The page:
If you care about making money, about building a sustainable business online, and about turning your 1,000 true fans into customers, you definitely can’t learn anything from the Cool Kids. They’re elitist communists who couldn’t ask for the order if you held a gun to their head. Clearly they are Bad People and should be shunned.
I wonder, though, if there’s any possible way a tribe could come together that was about building real businesses online without being cheesy, sleazy, or tacky? Could we form a community around ethical business practices, effective marketing, respectful relationships with customers, and a commitment to keeping the White Hat on at all times?
Could that community actually come to terms with getting paid for the work they put in? Could they be willing to learn to create businesses that don’t require a superhuman effort to get off the ground? Not necessarily getting rich quick, but getting rich without killing yourself?
Is it possible for these two tribes to actually learn from one another? To find the greatest value, satisfaction and success at the intersection of the crossroads?
Could we actually pretend that we’re done with high school and learn how to embrace the best of both worlds?
I don’t know, sounds like a pipe dream to me. How about you, what do you think?
A few months after I wrote this post, Brian and I (with some amazing partners) sat down over a bunch of cups of coffee and built a community called The Third Tribe, of folks who showed up in the comments below, and who started using “third tribe” to describe how they worked. Folks who were tired of the old artificial split and wanted tools and education to support a new, profitable way of doing business.
The Third Tribe became the Authority community. And the newest evolution is Copyblogger Pro. You should go check it out.
Reader Comments (297)
What tribe’s elite ends up having a hot BOYFRIEND? I want THAT job.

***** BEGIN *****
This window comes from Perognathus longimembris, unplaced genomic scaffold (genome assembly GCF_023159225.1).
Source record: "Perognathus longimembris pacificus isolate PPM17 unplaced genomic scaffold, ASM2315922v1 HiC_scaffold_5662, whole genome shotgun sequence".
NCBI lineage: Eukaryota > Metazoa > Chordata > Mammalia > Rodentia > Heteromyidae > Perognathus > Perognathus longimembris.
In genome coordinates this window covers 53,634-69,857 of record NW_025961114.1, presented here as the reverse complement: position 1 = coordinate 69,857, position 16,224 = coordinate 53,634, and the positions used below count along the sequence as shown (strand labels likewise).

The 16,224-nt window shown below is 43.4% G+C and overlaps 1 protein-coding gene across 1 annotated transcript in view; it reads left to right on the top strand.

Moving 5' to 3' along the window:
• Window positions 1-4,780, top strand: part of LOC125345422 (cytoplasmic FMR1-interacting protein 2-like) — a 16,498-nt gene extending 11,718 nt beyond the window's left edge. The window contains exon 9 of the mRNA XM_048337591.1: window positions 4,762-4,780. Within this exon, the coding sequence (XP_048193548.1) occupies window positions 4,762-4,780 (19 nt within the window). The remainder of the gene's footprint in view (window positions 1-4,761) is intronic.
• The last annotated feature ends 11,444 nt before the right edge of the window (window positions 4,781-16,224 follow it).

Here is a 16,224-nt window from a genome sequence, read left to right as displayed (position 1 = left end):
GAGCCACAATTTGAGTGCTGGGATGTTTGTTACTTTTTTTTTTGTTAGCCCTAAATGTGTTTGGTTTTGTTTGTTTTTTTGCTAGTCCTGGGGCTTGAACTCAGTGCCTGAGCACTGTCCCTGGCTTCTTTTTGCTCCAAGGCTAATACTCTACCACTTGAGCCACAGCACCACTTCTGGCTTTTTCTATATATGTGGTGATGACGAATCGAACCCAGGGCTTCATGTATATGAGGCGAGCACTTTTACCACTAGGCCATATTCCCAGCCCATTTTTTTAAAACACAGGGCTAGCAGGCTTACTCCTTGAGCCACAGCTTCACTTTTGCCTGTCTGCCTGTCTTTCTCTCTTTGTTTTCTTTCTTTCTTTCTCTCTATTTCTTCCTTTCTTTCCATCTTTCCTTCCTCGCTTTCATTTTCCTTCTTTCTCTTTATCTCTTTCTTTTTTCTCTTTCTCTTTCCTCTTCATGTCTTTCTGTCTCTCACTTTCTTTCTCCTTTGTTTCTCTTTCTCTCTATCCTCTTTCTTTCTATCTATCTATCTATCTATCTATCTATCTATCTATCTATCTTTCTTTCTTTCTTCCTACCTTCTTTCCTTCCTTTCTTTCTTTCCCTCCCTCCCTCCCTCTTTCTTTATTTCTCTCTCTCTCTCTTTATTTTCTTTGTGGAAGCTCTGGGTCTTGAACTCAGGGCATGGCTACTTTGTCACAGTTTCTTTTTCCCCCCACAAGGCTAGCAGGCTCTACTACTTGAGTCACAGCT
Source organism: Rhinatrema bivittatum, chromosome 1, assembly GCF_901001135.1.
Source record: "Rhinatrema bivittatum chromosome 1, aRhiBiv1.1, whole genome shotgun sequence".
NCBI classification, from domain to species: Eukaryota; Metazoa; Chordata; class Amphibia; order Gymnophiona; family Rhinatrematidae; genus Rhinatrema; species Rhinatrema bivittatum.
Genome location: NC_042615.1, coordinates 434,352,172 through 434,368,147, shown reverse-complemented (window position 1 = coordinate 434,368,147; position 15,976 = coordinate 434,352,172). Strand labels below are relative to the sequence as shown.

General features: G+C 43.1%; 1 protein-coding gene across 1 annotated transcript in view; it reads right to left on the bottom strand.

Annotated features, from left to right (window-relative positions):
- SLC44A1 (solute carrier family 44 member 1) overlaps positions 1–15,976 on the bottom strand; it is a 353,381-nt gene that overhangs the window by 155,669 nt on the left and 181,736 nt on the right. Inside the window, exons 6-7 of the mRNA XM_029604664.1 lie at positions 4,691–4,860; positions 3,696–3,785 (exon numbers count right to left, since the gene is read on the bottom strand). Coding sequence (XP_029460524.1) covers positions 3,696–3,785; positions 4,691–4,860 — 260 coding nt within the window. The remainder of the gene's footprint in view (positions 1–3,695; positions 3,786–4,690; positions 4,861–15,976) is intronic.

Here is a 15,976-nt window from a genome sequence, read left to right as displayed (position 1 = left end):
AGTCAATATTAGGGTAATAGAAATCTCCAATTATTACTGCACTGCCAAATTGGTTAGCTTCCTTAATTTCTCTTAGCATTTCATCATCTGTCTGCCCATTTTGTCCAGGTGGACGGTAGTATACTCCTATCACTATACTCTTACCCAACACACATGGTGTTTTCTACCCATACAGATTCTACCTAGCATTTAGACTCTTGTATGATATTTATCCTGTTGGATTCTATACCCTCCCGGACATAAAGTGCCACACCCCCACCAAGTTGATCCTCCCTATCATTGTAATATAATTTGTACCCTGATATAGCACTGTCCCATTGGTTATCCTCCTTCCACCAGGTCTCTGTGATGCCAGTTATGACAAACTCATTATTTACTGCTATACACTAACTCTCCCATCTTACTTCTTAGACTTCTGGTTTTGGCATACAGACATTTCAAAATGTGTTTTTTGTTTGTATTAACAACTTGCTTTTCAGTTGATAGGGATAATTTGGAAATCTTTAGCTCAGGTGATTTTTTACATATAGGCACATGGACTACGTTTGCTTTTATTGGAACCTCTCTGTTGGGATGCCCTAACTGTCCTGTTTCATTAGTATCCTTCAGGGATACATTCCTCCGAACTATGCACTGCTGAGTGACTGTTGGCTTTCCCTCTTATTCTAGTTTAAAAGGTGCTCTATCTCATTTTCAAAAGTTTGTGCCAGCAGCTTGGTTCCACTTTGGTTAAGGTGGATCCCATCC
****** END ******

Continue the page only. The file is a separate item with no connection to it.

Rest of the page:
Terry Heath says
Sounds like a perfect opportunity for outsourcing. The IM’s can hire the RM’s and everybody wins!
Well maybe not, but I think there’s a seminar in here somewhere about striking a balance between the two tribes.
Brett Borders says
Bang on analysis, Simone! I’m a geeky internet marketer type, and I’ve always been slightly mystified about the ‘cool kids’ – how they survive financially and other differences between the cultures.
Chris Garrett says
Great stuff Sonia 🙂 Last night was having a very similar conversation – some times I get the oddest reactions when I say I hang out with SEOs, Bloggers, Affiliate folks, IM’ers, but I think everyone has something to teach us, and I was never one of the popular kids at school so never learned which cliques to associate with anyway 😉
Hmmm. Interesting perspective on this one. I do think you’ve managed to encapsulate the whole issue.
With that said, I’m not certain which tribe I belong to. Maybe a third tribe is in order: The band from both that’s not making any money. Yeah, that’s the ticket.
Yikes. Cool stuff
This was a great article and sure, there is a way to sidestep all the schmaltz and waltz your way to solid business models which incorporate good solid ethical values that have staying power.
The way to beat the young broke cool kids and the mature money-making Gekko style gurus is, well, have you ever heard of Aesop’s Fable, The Hare and the Tortoise? That’s the key 🙂
James Chartrand - Men with Pens says
Pipe dream. The IMers tap into a whole bunch of core values that the Cool Kids can’t stand – what’s funny is that the Cool Kids get damned upset at the IMers, and the IMers are just shrugging and saying, “Sorry you feel that way,” while sipping champagne in first class.
If you’re going to make money, no matter what you do, no matter what your business is, you have to learn to set aside the crap that makes you have knee-jerk reactions and just get with it. Learn from others, no matter who they are, take the good, and leave off what doesn’t work for you.
As for me, I’m in the middle. Not an IMer, not a Cool Kid. But I’m doing just fine doing what works for me.
And Sonia? This was one of your best posts. Rock on.
Daniel Edlen says
The bubbles aren’t that much different inside. The difference is what’s valued. We need a better way to communicate than with money. Look behind the money to the humanity.
I realize this comment is over 2 years old, but I have to say A-freakin’-men.
Jason Finch says